The Flume Trail System

The Flume Trail System - Pure Adirondacks

The Flume trails have a special place in my heart because, as a native “Wilmingtoner”, it was my dad who cut the first trails there – Flume Knob and Bear Den Mountain. The story of him bushwhacking in that area and getting chased down a small waterfall he named Waterspout Falls by an angry momma bear is family lore, and where the Bear Den trail gets its name. The current trail circumvents the waterfall, and I’ll recommend here that you choose to stay on the trail, as it is easy to get lost off-trail (for both those familiar and unfamiliar with the area :). The trail system has been developed significantly since my dad cut the first trails there over 30 years ago, and I’ve loved coming back and seeing how frequently the trails are used, both by hikers and mountain bikers, as well as the occasional snowshoers and cross-country skiers in the winter.

Mountain Biking

The mountain bike trails are rolling and pleasant – a great place to introduce adventurous kids to the sport. Most of the trails are open to bikers, with the Flume Knob and Bear Den trails being the only exceptions, which are open only to hikers. All of the trails are relatively short, with Marble Mountain being the longest segment, and also one of the more challenging (ie: steeper) trails. The nice thing about this trail system is that the trails criss-cross with each other and the main trail from the parking lot, allowing many opportunities for tired ones to turn back. The “connector loop” is a gradual, wider trail, less rooty and hilly than the connecting side trails. They’re fun bike trails with dips and turns, and many chances to loop back around and try again, given their shorter mileages. And as far as Adirondack biking goes, these trails are less muddy than most, with cleared rolling trails that tend to dry out quite fast after a storm.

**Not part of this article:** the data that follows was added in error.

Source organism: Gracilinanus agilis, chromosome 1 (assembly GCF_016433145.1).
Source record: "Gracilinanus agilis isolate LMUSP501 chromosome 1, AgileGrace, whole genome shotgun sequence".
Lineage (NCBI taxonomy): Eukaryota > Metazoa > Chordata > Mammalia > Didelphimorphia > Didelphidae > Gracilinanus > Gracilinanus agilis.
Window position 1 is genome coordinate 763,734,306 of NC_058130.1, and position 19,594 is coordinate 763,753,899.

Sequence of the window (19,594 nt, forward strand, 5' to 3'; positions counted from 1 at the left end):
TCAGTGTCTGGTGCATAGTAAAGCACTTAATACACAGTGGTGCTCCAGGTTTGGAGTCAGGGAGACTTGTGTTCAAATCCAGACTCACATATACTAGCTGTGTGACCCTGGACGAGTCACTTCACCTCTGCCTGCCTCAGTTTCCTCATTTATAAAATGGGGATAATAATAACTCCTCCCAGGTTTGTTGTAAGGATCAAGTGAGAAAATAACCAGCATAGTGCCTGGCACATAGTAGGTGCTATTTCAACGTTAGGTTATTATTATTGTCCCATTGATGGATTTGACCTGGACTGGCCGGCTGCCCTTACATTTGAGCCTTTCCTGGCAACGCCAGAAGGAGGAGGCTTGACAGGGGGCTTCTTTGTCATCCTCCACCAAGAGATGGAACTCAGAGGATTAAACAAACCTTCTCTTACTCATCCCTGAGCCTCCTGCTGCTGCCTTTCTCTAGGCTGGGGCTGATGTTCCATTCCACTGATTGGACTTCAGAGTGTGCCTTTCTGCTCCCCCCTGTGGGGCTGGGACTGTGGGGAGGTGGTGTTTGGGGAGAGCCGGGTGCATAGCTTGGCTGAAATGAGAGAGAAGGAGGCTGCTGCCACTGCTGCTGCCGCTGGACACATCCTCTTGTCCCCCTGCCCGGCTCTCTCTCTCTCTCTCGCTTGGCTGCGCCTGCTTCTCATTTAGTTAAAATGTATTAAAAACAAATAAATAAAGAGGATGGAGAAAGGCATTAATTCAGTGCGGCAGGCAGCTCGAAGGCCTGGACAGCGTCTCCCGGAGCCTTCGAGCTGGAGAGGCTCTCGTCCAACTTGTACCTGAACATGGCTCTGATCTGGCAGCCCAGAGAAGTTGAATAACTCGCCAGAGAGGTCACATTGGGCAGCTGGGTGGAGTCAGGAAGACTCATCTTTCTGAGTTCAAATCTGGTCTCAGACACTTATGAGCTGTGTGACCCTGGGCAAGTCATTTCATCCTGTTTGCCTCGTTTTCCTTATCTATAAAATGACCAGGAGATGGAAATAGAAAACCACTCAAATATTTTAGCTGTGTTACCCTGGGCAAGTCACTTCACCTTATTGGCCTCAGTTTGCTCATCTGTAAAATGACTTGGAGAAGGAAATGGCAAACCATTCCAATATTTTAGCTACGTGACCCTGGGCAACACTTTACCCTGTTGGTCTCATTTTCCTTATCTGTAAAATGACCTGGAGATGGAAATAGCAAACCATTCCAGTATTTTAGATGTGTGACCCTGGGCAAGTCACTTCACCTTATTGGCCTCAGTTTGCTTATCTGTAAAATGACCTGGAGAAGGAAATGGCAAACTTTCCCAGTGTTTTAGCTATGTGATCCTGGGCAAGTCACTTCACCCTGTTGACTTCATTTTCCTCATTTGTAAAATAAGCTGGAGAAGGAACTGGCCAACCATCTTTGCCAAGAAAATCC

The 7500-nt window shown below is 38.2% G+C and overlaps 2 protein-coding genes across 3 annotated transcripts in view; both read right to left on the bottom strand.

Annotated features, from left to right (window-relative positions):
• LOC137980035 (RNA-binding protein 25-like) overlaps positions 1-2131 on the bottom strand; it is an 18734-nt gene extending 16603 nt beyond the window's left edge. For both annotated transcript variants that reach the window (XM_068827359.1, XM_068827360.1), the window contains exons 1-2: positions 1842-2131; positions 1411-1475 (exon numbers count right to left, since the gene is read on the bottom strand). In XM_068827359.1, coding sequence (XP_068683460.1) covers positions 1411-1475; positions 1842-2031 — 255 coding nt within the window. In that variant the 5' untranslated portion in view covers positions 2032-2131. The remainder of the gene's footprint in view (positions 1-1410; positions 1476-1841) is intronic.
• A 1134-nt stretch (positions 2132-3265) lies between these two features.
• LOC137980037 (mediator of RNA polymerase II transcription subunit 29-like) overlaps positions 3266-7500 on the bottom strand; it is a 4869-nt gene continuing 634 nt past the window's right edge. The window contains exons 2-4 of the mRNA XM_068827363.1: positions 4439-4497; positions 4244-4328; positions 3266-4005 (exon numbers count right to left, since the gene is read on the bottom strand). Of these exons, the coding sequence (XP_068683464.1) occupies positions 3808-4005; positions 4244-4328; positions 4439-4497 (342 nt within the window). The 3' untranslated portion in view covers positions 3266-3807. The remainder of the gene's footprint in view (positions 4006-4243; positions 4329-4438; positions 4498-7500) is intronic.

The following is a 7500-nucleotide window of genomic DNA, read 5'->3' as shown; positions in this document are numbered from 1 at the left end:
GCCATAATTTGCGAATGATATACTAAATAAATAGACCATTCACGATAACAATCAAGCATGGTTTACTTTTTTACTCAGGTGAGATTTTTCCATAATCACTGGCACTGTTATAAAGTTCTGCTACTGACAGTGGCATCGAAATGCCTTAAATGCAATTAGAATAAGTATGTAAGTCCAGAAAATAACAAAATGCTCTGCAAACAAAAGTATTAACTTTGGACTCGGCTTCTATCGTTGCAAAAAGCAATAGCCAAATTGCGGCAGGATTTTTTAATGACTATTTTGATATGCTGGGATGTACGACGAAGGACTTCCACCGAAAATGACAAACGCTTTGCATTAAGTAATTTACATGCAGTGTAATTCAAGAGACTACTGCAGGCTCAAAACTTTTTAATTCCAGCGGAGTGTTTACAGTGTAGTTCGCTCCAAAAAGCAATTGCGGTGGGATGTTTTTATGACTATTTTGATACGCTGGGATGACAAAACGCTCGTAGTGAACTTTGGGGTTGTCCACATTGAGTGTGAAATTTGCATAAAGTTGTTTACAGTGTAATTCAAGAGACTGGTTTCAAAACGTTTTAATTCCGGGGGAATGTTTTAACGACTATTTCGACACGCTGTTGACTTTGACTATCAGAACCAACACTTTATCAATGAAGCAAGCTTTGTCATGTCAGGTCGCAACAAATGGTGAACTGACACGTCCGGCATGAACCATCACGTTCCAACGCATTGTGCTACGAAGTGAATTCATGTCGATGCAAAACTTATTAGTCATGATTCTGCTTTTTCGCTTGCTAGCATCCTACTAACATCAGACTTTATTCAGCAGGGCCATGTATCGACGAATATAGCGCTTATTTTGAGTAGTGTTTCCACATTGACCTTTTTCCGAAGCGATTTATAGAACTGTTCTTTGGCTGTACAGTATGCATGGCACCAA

The bike trails are also great for jogging, but if you’re looking to hike and not bike, you’re better off heading up one of the smaller mountains in the trail system. Marble Mountain is the longest trail (1.5 miles) that is also a bike trail, and if you hike Flume Knob or Bear Den Mountain, you won’t see any bikers on the trails (not only is biking not allowed, but these trails are too steep to make for enjoyable biking). Both Bear Den and Flume Knob have beautiful views from the top and are quick and enjoyable hikes that provide sustained uphill hiking, but nothing too technical or challenging, making them a great pick for families introducing their kids to hiking, or those out for a quick morning or afternoon hike in between other activities in Placid. While both trails have lookouts that face only in one direction, they each face out in near-opposite directions, giving a unique view from each. The view from the top of Bear Den is quite striking, giving you a close-up of Whiteface and the slides on its southeastern face. This peak is also part of the Lake Placid 9er Hiking Challenge if that's anything you're inspired to do.